IEMs rely on a snug fit to exclude ambient sound – the experience is a bit like sticking your fingers in your ears, but more musical. Get it right and they’re on a par, if not better, than a good set of well-isolated over-ear headphones, but without the weight or discomfort. To this end, Shure includes eight pairs of different-sized sleeves and tips to ensure a good fit and fantastic isolation.
The sound quality is superb. The SE535s employ three micro-drivers – two woofers and a tweeter – for clear, sparkly highs and smooth, mighty bass. They’re just at home on stage as they are plugged into a laptop or practice amp, and an optional Bluetooth cable is available for streaming music from your phone.
Wearing these IEMs is discreet to the point of being almost invisible. Factor in the lightweight comfort, isolation and sound quality, and the experience becomes completely immersive.
For a handy, barely-there-at-all practice rig, why not pack them in your guitar case together with a micro-amp such as the Fender Mustang Micro? Wherever your guitar goes, your practice rig goes too…
Best guitar amp headphones: Buying advice
What to look for in a pair of guitar amp headphones
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Choosing a pair of guitar amp headphones is an important decision. You want something that truly captures the sound of your instrument, not something that sounds like an angry wasp trying to get out of your living room. So before you take the plunge, here’s some sound advice to make certain you make the right purchase.
Generally speaking, in-ear headphones aren’t usually the best for playing with guitar amps. They tend to excel as monitors for the stage thanks to their lightweight or on the go for listening to music on your phone. The issue here is that the size determines the power of the headphones. The bigger the cans are, the larger the drivers and thus the better quality sound you’re likely to get. If you’re looking for something to improve what you can hear on stage, then check out the best in-ear monitors, if you want to listen to your guitar at home or in the studio with the best audio quality, then carry on!
Fitment is one of the most important aspects of any headphone purchase. You want to be sure that they’re comfortable enough that you can wear them for lengthy play sessions. The last thing you want is to have to stop your practice regimen because they’re making the top of your head or your ears hurt. The majority of headphones come with an adjustable band so you can find the right size for you. Cushion sizes tend to be fairly standardised, you’re not likely to find headphones with different sets of cushions. But if you’re really finding them uncomfortable, with some headphones you can purchase third-party cushions to help improve the comfort level.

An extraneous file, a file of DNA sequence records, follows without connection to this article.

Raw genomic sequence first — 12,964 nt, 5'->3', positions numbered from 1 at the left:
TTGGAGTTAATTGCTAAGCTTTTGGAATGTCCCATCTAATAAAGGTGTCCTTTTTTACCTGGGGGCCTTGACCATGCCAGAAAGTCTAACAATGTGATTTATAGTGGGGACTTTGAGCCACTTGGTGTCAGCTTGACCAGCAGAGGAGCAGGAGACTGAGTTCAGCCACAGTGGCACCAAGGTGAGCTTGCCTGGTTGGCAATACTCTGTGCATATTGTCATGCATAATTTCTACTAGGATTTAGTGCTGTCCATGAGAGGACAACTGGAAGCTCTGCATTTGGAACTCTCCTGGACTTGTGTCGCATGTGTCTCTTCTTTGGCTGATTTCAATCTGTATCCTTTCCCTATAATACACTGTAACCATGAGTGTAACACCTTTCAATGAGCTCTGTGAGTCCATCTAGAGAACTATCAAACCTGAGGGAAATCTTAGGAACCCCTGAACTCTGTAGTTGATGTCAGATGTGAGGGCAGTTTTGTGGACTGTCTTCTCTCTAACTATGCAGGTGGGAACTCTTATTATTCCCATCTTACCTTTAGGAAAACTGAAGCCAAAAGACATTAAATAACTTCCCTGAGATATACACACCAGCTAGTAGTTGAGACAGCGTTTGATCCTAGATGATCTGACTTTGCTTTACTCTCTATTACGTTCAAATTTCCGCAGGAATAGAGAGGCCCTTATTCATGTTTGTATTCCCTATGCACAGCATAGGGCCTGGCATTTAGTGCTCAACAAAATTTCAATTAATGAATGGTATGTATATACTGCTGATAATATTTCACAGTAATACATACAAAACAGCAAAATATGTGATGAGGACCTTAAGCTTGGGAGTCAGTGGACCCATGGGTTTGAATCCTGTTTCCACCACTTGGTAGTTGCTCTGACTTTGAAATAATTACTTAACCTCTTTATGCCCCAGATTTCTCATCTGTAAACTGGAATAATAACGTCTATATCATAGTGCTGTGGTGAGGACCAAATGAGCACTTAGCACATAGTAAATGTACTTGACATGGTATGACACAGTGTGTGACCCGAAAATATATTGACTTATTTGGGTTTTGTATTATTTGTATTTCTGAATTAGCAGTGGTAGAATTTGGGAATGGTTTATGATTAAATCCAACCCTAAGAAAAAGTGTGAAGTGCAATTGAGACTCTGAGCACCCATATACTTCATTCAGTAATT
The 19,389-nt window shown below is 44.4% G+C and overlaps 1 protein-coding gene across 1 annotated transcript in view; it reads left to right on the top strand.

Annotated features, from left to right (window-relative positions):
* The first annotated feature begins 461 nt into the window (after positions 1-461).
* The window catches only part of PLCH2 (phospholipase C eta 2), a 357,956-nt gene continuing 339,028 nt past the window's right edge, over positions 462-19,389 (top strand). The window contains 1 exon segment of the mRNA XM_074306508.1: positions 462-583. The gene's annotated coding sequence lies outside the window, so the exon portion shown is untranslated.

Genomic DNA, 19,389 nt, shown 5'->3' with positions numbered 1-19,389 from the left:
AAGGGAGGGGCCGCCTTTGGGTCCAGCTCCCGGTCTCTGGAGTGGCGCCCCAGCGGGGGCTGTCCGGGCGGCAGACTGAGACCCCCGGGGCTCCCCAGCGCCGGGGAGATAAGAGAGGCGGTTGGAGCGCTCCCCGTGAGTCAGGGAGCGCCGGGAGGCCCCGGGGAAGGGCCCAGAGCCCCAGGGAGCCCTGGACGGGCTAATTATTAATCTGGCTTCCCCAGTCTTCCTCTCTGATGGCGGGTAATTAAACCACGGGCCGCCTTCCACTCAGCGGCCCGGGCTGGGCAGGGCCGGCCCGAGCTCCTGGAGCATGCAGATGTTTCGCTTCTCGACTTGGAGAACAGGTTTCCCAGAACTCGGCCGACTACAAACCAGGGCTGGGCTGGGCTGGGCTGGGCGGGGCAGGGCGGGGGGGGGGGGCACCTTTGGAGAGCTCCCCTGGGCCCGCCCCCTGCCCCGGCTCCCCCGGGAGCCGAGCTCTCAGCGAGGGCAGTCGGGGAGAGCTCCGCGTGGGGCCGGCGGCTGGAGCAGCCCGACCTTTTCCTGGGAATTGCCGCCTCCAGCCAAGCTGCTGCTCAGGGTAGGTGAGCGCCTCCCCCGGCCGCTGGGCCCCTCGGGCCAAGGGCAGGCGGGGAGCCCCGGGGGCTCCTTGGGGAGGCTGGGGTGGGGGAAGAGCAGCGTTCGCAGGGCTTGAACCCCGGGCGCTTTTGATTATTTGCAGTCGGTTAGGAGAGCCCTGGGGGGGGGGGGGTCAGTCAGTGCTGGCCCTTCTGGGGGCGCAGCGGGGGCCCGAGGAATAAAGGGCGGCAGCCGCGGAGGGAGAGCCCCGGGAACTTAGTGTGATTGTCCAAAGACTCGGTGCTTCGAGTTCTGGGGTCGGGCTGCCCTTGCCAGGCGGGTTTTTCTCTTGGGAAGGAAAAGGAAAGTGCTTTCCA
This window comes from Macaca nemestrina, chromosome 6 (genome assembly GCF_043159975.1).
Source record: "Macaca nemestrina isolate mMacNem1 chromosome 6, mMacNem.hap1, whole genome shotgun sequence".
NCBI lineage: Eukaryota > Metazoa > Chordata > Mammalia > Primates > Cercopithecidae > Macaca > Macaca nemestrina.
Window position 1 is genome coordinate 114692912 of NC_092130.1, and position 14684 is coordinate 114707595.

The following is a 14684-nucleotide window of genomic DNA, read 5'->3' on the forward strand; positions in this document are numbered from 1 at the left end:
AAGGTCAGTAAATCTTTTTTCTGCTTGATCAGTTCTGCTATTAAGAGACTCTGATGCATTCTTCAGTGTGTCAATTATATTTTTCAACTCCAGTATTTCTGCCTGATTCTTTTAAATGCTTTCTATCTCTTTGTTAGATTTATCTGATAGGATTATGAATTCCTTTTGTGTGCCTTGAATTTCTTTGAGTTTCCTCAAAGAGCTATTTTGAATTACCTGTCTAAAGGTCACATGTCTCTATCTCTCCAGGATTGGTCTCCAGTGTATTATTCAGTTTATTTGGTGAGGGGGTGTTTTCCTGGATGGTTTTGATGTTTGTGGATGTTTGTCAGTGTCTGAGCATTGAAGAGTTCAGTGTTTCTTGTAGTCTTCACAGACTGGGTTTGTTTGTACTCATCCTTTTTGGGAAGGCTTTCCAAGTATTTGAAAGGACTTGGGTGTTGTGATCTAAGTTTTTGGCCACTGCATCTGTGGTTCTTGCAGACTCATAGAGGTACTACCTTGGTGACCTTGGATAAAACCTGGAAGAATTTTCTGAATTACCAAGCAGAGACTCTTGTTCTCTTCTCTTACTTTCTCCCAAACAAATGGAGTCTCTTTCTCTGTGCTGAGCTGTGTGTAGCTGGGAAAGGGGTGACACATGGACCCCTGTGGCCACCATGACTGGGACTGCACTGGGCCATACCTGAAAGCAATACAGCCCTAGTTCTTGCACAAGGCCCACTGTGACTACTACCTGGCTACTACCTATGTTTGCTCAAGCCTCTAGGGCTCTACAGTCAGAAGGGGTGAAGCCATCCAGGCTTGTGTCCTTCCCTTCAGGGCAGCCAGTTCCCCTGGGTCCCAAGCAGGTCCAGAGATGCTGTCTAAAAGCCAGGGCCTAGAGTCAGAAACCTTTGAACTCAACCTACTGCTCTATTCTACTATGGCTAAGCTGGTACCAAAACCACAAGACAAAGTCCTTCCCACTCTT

There are two types of cup or cushion you can get with guitar amp headphones, over-ear or on-ear. As you’d imagine, over-ears go over your ears whereas on-ears are usually smaller cups that press down on the outer ear to help create a soundproof seal. Whilst on ears help reduce the noise around you, they’re often uncomfortable for longer playing sessions so not always the best choice for guitar players. Over ears create less of a seal but generally are much more comfortable to wear for larger amounts of time.
When dealing with over-ear cans, there are two types available, closed back and open back. Depending on what you want to use them for dictates the type you’ll need. For quiet practice and recording, we recommend closed-back headphones, as these prevent the sound from leaking outwards. If your goal is pure audio fidelity, then open-back headphones will have the best sound. This is because the design allows air to flow outwards, resulting in a more natural sound. However, this also means that others can hear what you’re listening to at high volumes and that works the other way too, as you’ll be able to hear what others in the room are doing too.